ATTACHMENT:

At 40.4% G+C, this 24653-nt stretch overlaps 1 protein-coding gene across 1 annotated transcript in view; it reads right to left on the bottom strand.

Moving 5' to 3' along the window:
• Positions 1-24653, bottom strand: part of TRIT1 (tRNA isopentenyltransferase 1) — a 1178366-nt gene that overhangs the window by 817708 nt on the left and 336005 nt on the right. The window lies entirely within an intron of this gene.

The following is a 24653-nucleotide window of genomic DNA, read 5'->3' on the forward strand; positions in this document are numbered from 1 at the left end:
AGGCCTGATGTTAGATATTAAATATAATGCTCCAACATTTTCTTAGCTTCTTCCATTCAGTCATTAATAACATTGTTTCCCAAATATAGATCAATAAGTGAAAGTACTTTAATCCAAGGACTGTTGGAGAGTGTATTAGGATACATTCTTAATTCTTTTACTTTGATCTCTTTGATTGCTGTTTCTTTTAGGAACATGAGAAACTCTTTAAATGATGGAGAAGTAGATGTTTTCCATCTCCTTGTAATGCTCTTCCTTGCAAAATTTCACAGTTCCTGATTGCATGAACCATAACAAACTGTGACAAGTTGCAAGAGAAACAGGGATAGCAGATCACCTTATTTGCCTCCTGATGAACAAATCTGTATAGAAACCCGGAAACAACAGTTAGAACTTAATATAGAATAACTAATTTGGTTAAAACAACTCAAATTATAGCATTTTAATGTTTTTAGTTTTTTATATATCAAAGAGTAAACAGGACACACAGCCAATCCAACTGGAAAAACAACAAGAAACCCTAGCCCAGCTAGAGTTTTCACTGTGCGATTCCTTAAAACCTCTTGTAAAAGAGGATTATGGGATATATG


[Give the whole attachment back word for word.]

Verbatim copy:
At 40.4% G+C, this 24653-nt stretch overlaps 1 protein-coding gene across 1 annotated transcript in view; it reads right to left on the bottom strand.

Moving 5' to 3' along the window:
• Positions 1-24653, bottom strand: part of TRIT1 (tRNA isopentenyltransferase 1) — a 1178366-nt gene that overhangs the window by 817708 nt on the left and 336005 nt on the right. The window lies entirely within an intron of this gene.

The following is a 24653-nucleotide window of genomic DNA, read 5'->3' on the forward strand; positions in this document are numbered from 1 at the left end:
AGGCCTGATGTTAGATATTAAATATAATGCTCCAACATTTTCTTAGCTTCTTCCATTCAGTCATTAATAACATTGTTTCCCAAATATAGATCAATAAGTGAAAGTACTTTAATCCAAGGACTGTTGGAGAGTGTATTAGGATACATTCTTAATTCTTTTACTTTGATCTCTTTGATTGCTGTTTCTTTTAGGAACATGAGAAACTCTTTAAATGATGGAGAAGTAGATGTTTTCCATCTCCTTGTAATGCTCTTCCTTGCAAAATTTCACAGTTCCTGATTGCATGAACCATAACAAACTGTGACAAGTTGCAAGAGAAACAGGGATAGCAGATCACCTTATTTGCCTCCTGATGAACAAATCTGTATAGAAACCCGGAAACAACAGTTAGAACTTAATATAGAATAACTAATTTGGTTAAAACAACTCAAATTATAGCATTTTAATGTTTTTAGTTTTTTATATATCAAAGAGTAAACAGGACACACAGCCAATCCAACTGGAAAAACAACAAGAAACCCTAGCCCAGCTAGAGTTTTCACTGTGCGATTCCTTAAAACCTCTTGTAAAAGAGGATTATGGGATATATG